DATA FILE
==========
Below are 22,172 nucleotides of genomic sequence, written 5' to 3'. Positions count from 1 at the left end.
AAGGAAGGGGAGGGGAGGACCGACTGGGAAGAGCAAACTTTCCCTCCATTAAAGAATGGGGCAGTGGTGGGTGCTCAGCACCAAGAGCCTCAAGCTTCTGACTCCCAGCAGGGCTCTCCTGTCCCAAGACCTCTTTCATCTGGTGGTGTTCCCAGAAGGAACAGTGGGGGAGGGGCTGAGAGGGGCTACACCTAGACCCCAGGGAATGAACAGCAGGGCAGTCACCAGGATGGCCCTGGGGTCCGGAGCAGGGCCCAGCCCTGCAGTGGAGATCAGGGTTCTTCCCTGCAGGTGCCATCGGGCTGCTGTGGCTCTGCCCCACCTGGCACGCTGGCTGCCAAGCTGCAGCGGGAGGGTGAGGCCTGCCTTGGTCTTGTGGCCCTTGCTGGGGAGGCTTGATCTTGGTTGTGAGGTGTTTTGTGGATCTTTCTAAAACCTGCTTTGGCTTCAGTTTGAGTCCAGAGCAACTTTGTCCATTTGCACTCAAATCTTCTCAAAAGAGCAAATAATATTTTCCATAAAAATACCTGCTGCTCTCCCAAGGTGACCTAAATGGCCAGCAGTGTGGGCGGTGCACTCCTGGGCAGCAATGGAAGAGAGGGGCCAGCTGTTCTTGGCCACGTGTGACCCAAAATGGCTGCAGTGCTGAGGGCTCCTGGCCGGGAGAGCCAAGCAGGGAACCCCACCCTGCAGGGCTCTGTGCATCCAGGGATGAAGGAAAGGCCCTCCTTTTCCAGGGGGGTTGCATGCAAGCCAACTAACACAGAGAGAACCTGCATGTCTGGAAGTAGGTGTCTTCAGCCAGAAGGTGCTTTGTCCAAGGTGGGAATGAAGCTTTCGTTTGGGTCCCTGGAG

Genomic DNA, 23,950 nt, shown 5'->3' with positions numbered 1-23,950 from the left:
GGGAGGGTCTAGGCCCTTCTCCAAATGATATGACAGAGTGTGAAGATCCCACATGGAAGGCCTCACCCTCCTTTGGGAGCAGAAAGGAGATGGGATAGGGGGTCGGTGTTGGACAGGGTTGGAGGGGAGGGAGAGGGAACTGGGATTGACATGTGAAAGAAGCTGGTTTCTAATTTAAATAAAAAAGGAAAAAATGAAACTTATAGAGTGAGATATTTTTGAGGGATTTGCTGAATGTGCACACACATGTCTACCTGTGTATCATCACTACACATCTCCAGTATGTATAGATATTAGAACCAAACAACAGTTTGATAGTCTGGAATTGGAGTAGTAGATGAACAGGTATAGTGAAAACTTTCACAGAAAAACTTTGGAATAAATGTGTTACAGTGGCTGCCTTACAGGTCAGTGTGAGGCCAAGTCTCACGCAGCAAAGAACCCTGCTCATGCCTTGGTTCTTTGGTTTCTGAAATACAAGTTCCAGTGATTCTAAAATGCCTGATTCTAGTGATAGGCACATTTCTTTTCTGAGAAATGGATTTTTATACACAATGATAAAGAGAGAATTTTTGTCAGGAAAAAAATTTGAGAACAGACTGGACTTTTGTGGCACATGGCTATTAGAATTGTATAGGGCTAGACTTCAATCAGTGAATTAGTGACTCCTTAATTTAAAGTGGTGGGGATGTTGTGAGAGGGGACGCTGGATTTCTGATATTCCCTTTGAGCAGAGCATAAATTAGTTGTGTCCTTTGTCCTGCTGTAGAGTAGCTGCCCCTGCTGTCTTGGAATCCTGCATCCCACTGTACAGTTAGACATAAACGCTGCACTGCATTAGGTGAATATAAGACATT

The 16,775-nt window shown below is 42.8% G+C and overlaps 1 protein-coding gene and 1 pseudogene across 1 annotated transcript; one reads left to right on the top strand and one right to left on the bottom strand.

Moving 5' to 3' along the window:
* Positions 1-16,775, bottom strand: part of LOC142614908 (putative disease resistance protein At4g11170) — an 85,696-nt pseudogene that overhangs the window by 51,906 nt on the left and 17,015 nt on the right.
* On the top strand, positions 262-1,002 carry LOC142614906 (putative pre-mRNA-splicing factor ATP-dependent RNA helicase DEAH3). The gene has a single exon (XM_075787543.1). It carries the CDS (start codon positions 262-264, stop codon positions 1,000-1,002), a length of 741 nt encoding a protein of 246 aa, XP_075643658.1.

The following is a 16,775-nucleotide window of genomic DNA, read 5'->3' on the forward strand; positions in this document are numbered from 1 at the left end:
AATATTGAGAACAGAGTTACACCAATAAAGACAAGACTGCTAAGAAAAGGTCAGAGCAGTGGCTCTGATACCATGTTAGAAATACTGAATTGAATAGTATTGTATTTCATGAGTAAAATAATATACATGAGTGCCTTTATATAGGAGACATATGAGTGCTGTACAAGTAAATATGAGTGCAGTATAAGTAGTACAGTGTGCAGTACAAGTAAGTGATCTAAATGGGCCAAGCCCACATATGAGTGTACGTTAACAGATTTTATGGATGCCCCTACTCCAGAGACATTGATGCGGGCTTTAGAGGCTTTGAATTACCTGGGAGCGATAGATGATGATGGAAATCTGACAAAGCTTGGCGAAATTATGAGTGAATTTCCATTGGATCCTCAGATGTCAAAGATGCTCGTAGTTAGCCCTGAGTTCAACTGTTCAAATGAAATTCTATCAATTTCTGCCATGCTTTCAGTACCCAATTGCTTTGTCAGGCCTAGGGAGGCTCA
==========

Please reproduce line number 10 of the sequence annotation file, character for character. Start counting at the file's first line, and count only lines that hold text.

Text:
AATATTGAGAACAGAGTTACACCAATAAAGACAAGACTGCTAAGAAAAGGTCAGAGCAGTGGCTCTGATACCATGTTAGAAATACTGAATTGAATAGTATTGTATTTCATGAGTAAAATAATATACATGAGTGCCTTTATATAGGAGACATATGAGTGCTGTACAAGTAAATATGAGTGCAGTATAAGTAGTACAGTGTGCAGTACAAGTAAGTGATCTAAATGGGCCAAGCCCACATATGAGTGTACGTTAACAGATTTTATGGATGCCCCTACTCCAGAGACATTGATGCGGGCTTTAGAGGCTTTGAATTACCTGGGAGCGATAGATGATGATGGAAATCTGACAAAGCTTGGCGAAATTATGAGTGAATTTCCATTGGATCCTCAGATGTCAAAGATGCTCGTAGTTAGCCCTGAGTTCAACTGTTCAAATGAAATTCTATCAATTTCTGCCATGCTTTCAGTACCCAATTGCTTTGTCAGGCCTAGGGAGGCTCA